French Taste Training Tip of the Week: The Lunch 'Surprise Box'

Introducing new foods in a fun, pressure-free way is a key part of the French approach to kids’ food. In the school lunches served in France, this happens on a regular basis (for example, schools don’t repeat the same dish more than once every two months). They can do this because kids get a fresh, scratch-cooked meal at the ‘school restaurant’ (the name says it all).

Sounds good, you’re thinking. But how to do this when your kids pack a lunch from home (which is what we do now that we’re back living in Vancouver)?

Here’s one simple idea: designate one of the compartments in your child’s lunchbox the ‘Surprise Box’ (we use ones from EasyLunchboxes). We chose the smallest compartment, into which I pack fun, unusual things (fruits, vegetables, or even sweet treats). We talk about the new foods when the kids get home — they love sharing their reactions. And I make sure to put in rare favourites (like out-of-season fruit) from time to time, so they have really positive associations with the Surprise Box.

Some recent suggestions from our Surprise Boxes: pomegranate seeds, very thinly sliced endive (French ‘chiffonade’ style), cubed mango, tiny baby carrots (from my neighbour, who was thinning her new carrot plants), a basil leaf, and (my personal recent fave) a macaroon (on National Macaroon Day, bien sur!).

If you do try it, let me know how your kids like it! And I’d love suggestions about other things to include as Surprises.

Fussy Eater or Picky Eater — what's the difference? And what to do about it?

Many parents report difficulty in feeding their children at some stage. Often, children refuse to eat specific groups of foods (like vegetables, or fruits), resulting in worried parents and stressful mealtimes.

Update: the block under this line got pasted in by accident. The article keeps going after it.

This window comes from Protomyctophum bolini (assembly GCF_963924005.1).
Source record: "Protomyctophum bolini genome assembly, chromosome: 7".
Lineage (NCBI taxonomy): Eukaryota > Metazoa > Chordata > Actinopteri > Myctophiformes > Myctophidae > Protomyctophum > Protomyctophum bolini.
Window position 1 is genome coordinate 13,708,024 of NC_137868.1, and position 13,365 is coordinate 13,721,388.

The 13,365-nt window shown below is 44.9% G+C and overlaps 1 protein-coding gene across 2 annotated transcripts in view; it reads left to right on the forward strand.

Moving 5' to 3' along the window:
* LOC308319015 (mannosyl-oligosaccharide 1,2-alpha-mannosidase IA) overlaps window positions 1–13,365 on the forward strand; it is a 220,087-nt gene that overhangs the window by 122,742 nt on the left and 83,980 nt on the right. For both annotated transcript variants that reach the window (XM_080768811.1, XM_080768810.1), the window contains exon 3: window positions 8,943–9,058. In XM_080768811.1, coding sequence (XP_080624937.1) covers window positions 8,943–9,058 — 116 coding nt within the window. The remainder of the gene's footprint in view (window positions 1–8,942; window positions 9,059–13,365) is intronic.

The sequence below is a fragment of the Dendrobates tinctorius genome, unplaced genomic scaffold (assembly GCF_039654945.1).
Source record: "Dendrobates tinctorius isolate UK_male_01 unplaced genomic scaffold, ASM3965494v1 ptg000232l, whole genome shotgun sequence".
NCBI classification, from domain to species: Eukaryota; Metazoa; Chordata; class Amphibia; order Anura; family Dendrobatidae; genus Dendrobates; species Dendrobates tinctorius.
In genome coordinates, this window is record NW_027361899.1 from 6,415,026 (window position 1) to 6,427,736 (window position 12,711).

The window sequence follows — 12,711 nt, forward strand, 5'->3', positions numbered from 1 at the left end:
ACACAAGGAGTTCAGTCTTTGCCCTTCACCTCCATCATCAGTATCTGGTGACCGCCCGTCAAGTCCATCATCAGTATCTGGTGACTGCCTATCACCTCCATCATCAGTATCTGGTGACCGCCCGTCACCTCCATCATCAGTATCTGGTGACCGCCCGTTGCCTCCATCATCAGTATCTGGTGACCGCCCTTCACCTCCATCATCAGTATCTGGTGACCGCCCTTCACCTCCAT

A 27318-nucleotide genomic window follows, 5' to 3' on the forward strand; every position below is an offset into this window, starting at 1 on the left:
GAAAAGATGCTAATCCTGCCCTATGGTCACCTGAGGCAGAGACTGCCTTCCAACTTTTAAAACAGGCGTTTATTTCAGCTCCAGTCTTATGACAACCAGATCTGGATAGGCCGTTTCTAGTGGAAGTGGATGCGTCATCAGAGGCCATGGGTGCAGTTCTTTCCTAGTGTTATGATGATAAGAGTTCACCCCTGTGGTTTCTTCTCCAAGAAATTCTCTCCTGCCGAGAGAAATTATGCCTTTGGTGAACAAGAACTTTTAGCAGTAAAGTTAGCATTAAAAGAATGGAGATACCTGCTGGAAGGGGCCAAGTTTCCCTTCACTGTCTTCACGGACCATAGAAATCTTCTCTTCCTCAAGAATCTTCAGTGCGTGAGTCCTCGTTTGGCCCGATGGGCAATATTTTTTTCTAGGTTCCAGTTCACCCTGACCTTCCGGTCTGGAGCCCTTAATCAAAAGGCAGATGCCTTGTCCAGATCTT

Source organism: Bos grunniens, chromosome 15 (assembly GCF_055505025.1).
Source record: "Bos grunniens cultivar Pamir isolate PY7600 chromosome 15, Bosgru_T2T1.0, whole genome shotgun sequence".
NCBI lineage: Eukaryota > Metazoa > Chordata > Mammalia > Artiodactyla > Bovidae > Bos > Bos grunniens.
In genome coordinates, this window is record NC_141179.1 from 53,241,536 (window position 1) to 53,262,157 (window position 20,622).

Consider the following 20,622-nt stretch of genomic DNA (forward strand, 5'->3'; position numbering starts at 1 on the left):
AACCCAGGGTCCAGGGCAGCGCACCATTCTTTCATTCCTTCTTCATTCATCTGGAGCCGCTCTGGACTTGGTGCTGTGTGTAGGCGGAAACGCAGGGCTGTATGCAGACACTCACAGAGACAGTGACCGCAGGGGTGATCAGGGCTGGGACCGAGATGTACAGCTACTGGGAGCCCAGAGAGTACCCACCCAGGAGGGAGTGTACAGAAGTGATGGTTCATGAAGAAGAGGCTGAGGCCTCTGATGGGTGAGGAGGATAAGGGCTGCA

I spent a lot of time trying to get my children to eat better, and wondering how much of their resistance to new foods was due to power struggles (and therefore negotiable) versus a real resistance to/difficulty in eating new foods (much less negotiable). One helpful insight I learned in France is the difference between a ‘picky eater’ and a ‘fussy eater’.

Picky eaters are very selective about what they eat. They probably have a degree of what scientists call “food neophobia”, which is generally defined as the reluctance to eat, or even sample, new foods. Children with neophobia often reject many ‘new’ foods. This can result in children eating a limited variety of foods. But the good news is that this is usually a temporary phase. Gently encouraging children to continue trying new foods is the key. Researchers have found that tasting foods repeatedly (anywhere from 7 to 15 times) will usually result in acceptance of a new food. Note: this doesn’t mean forcing a child to eat, but rather gently, calmly encouraging them to taste something. So we say to our kids: “You don’t have to like it, you just have to taste it.” This method has worked for lots of foods (broccoli, beets, salad, cauliflower, lentils) which our kids now happily eat. (This works for French kids too; check out the amazing French Kids School Lunch menus from schools all over France).

Fussy eaters, on the other hand, will reject foods that they like one day, but then happily eat them the next. This sometimes happens with my younger daughter, who ‘likes’ her breakfast oatmeal one day but then (frustratingly) won’t touch it the next. Inconsistency is apparently a consistent pattern in toddler behavior, so when my children were younger I let it slide. But now (and especially with my older daughter) I’m firm: if they’ve liked it in the past, they have to eat it now.

The French don’t tolerate kids’ fussiness about food–which often arises because kids are testing limits, and turning food into a power struggle. Being firm and consistent avoids these power struggles. Above all, no short order cooking! At lunch (at the school cafeteria) and at home, only one menu is on offer. The kids soon adapt — and everyone is happier as a result.